There are relatively few women software engineers and even fewer in some other technical computer areas such as systems administration and in particular communities such as FLOSS. There are numerous hypotheses as to why this is the case, debates as to whether and how this is a problem, and how to change it.
Such a change cannot just happen over night. Even as other barriers to entry are identified and removed, there will be hysteresis in change. This is a general principle which applies to other similar situations of minorities entering fields in which they were once relatively rare, especially (but not only) ones from which they had been systematically excluded. It takes time, perhaps at least a generation, before people fully register that social attitudes have changed and that areas which once seemed exclusive really are attainable to and appropriate for more than a handful of unusual thick-skinned pioneers.
Specifically, as long as gender stereotypes are reinforced and girls are taught (explicitly or implicitly) in childhood and adolescence to shy away from math, engineering, tinkering, and/or geekdom, they will be disinclined to enter these fields. As long as these fields are overwhelmingly male, they are likely to evolve cultures which are comfortable for those men already in the fields, but not necessarily welcoming to those who outside those fields. As long as women who are pursuing or already in these fields believe that they are unusual and don't fit in, they will be more likely to abandon these fields for others in which they feel more comfortable.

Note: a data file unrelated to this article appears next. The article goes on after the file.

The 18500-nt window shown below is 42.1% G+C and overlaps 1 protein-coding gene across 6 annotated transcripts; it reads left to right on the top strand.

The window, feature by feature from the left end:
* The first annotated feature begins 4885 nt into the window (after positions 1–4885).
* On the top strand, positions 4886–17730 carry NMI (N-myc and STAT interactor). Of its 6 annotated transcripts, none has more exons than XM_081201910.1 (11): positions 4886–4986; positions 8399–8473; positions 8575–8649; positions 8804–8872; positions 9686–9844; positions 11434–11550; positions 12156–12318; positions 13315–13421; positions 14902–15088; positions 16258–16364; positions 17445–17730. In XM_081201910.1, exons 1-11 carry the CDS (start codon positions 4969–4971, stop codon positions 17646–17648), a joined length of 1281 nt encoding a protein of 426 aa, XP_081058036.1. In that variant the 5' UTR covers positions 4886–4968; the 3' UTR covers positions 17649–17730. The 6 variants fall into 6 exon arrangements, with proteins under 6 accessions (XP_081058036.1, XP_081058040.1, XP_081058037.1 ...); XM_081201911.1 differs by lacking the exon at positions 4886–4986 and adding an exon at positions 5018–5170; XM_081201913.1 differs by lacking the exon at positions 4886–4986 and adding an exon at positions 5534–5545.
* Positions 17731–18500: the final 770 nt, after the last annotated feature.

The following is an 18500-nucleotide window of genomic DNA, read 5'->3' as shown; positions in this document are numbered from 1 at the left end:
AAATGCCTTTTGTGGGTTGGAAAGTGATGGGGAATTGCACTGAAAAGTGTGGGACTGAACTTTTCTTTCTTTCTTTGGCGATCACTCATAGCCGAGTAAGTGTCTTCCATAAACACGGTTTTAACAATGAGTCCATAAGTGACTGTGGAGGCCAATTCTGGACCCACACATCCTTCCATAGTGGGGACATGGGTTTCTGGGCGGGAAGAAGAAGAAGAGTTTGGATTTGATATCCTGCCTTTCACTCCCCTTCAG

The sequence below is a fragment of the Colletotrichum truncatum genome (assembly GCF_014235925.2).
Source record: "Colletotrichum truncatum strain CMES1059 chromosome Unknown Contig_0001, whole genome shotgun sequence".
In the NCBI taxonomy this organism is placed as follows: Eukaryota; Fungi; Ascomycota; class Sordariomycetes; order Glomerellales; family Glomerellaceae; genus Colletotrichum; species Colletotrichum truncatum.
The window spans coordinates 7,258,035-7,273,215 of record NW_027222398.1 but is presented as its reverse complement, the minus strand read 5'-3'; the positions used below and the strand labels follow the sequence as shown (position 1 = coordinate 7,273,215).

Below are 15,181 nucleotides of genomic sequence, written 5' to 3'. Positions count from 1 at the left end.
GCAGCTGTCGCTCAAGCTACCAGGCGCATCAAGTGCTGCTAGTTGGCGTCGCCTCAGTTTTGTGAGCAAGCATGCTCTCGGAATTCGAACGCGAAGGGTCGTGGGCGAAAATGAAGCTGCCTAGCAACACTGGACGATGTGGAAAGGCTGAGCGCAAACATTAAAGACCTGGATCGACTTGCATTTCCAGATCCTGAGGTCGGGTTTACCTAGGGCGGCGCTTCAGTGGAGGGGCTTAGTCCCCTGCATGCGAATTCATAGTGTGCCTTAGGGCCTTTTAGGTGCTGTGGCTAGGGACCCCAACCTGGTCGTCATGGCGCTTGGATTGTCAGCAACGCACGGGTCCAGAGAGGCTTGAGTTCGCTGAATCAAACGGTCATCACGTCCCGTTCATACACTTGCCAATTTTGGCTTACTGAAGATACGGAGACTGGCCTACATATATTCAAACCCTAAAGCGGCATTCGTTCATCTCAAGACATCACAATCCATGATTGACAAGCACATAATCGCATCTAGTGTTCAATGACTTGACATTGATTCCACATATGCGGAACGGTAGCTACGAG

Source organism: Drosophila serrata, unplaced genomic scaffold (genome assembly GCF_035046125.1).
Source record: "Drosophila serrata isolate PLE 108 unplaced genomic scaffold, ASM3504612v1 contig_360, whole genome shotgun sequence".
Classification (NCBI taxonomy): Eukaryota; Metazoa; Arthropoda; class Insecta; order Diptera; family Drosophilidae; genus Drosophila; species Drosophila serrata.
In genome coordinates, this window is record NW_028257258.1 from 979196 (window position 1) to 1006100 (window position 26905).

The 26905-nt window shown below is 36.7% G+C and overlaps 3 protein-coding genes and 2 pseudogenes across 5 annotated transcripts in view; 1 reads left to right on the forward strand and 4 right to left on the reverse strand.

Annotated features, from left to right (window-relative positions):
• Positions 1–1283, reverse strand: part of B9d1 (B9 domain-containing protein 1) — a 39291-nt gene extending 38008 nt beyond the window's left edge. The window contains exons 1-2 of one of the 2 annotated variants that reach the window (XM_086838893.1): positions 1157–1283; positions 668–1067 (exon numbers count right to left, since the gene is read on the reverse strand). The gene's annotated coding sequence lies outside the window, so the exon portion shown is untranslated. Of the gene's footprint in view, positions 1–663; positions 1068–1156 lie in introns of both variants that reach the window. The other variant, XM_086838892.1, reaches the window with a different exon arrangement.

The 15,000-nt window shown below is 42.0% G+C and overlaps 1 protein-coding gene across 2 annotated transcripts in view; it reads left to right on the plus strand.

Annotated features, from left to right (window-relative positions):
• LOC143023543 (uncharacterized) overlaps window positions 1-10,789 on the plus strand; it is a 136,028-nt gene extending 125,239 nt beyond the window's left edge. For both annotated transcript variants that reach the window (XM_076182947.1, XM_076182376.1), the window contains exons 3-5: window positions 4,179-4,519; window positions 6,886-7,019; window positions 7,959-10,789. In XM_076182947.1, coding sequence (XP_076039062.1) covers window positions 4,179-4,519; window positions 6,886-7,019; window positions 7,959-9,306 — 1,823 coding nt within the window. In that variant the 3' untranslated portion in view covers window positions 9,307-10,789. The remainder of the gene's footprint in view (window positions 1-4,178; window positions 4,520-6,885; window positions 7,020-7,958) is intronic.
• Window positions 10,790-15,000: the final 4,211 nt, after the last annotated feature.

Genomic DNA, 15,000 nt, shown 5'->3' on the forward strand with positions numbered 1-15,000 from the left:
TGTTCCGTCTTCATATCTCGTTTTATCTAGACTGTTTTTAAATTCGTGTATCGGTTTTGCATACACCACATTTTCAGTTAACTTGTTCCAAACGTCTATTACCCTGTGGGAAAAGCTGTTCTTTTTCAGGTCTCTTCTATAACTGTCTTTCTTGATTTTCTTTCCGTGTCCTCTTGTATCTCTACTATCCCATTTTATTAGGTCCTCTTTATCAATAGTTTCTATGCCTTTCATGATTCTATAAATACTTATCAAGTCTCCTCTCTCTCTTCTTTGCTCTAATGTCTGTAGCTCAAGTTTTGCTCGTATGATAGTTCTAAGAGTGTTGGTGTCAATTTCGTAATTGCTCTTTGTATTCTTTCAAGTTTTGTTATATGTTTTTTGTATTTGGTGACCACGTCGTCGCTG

I think it is crucial that, in parallel with other efforts, girls and women (and parents and allies and really everyone) see that they have role models, mentors, and colleagues. So here is a very incomplete (and possibly dated) collection of links as a starting point. It's skewed towards the U.S. and Linux/Open Source because that's what I know best.
(Last modified 2013)